In comments to reporters in California this weekend, General Amos said that ending the ban in the middle of two wars would involve “risk” for Marines, who, unlike other service members who generally have private quarters, share rooms to promote unity. “There is nothing more intimate than young men and young women — and when you talk of infantry, we’re talking our young men — laying out, sleeping alongside of one another and sharing death, fear and loss of brothers,” said General Amos, 63. “I don’t know what the effect of that will be on cohesion. I mean, that’s what we’re looking at. It’s unit cohesion, it’s combat effectiveness.”

There may be another concern in the Marine Corps. I posted a comment about that possible concern to the NPR story, which was removed by their censors for violating their discussion standards. But, as Bob Marley so wisely put it, when one door is closed, another door will open. I can post it here:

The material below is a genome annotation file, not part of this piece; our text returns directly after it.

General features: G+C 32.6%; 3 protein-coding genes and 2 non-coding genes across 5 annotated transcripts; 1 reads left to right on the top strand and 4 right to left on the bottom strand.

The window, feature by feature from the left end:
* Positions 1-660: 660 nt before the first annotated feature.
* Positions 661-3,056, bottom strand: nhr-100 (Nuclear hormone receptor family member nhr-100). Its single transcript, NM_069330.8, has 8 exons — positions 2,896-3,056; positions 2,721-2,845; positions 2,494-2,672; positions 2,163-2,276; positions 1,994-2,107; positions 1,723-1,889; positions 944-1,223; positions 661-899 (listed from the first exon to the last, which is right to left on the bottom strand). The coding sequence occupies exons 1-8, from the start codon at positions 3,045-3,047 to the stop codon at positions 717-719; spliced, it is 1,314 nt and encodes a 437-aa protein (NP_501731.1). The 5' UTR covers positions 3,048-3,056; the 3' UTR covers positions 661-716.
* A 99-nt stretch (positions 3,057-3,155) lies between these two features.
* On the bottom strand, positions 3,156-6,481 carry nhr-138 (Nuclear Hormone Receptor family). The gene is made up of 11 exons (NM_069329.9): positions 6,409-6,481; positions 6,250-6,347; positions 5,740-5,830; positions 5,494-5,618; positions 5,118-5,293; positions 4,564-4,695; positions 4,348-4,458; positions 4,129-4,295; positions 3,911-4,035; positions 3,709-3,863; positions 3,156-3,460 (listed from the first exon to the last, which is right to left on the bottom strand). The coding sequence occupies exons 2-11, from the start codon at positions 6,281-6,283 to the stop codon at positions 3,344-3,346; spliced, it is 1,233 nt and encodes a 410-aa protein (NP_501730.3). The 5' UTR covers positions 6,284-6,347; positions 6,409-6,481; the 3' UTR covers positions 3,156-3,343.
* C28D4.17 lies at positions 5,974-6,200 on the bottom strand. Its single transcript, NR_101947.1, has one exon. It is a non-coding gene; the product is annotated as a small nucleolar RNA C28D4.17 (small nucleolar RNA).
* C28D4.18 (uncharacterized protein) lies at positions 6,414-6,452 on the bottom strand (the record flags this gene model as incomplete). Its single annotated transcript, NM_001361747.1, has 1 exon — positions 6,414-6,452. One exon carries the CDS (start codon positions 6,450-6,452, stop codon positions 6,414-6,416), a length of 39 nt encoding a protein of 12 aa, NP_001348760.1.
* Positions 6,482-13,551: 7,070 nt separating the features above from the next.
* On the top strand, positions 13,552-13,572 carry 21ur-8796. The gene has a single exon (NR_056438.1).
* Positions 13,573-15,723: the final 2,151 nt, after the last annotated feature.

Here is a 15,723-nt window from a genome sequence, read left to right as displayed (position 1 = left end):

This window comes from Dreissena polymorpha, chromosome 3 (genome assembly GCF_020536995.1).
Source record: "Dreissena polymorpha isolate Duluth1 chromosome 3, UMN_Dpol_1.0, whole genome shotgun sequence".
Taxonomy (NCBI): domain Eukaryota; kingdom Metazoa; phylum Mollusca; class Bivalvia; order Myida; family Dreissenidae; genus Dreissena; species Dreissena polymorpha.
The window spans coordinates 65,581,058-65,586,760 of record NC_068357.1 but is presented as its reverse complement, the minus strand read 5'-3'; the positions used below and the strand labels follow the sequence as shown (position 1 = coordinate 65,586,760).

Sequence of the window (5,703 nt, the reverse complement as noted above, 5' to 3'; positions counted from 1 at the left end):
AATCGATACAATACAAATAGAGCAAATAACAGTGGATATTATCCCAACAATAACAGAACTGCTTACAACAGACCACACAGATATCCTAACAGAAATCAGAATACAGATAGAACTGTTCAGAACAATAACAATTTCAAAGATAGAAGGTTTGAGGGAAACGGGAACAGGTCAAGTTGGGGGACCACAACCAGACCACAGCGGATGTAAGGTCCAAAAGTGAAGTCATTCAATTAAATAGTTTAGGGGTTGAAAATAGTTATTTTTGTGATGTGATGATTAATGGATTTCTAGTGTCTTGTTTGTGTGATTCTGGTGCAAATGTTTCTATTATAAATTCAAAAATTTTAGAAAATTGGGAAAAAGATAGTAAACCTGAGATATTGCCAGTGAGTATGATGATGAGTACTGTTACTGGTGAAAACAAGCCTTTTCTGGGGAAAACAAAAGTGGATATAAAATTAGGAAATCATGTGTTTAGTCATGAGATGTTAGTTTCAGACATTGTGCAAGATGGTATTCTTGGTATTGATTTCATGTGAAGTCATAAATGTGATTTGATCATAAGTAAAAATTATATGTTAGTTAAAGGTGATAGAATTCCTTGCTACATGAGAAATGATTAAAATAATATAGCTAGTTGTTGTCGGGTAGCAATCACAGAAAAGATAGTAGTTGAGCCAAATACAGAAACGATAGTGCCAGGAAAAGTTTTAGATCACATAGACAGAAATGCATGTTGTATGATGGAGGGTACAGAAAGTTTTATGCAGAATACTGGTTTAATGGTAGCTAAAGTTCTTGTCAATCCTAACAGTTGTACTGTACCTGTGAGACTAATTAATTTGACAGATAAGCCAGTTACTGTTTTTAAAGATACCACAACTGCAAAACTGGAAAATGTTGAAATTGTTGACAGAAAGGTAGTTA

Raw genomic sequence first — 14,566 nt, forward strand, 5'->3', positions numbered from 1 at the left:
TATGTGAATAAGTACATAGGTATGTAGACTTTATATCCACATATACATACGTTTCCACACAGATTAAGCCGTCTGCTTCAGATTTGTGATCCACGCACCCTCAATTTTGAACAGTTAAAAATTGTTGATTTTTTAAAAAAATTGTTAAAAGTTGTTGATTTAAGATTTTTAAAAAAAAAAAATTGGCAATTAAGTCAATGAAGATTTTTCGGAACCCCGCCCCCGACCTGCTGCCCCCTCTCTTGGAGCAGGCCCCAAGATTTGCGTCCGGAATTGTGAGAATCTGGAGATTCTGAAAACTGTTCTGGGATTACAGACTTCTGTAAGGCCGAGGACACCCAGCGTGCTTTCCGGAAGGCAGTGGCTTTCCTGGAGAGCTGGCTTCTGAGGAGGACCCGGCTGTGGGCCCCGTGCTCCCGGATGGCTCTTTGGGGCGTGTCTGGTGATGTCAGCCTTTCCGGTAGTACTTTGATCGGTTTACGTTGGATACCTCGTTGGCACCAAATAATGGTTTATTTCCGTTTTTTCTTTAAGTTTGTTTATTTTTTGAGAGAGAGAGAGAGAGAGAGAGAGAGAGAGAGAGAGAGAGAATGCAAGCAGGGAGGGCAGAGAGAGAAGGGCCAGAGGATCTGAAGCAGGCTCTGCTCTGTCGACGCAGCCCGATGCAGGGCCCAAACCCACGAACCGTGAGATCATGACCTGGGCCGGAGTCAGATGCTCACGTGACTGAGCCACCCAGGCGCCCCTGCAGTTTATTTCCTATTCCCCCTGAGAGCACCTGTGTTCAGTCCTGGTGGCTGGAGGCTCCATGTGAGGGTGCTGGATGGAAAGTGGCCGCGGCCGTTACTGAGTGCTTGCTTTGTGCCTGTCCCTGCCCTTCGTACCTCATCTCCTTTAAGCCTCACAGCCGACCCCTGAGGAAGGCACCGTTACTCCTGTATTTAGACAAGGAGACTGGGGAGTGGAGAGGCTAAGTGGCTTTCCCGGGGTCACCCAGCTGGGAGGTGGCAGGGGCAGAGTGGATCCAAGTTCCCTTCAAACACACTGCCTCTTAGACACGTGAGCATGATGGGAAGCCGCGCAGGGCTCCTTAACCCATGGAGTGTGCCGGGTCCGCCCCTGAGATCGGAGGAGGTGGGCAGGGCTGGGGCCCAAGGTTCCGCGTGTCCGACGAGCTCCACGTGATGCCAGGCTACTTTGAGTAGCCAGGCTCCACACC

I think I can shed a little light on why the Marine Corps commandant is uniquely opposed to homosexuals serving in the military. In the fall of 1968 I began my Army AIT at Fort Monmouth, New Jersey, where I studied the manly art of projector repair. Among my ten or twelve classmates were two Marines, one a corporal, and the other a staff sergeant.

The sergeant was a "lifer," a pretty dumb guy, and we didn't have much to do with him. The corporal was a one-termer, finishing his four year commitment. He didn't have much to do with the staff sergeant either, and hung out with the rest of the class during breaks.

One day the corporal told us a story about his time in Vietnam, when a member of his platoon was discovered to be homosexual. He was forced to perform a well-known act on his knees for the entire platoon, which lined up for the fun. I asked him if he took part in the festivities, and he said yes, and something like, "Why not? It was a chance to get my d*#k s&%@&d."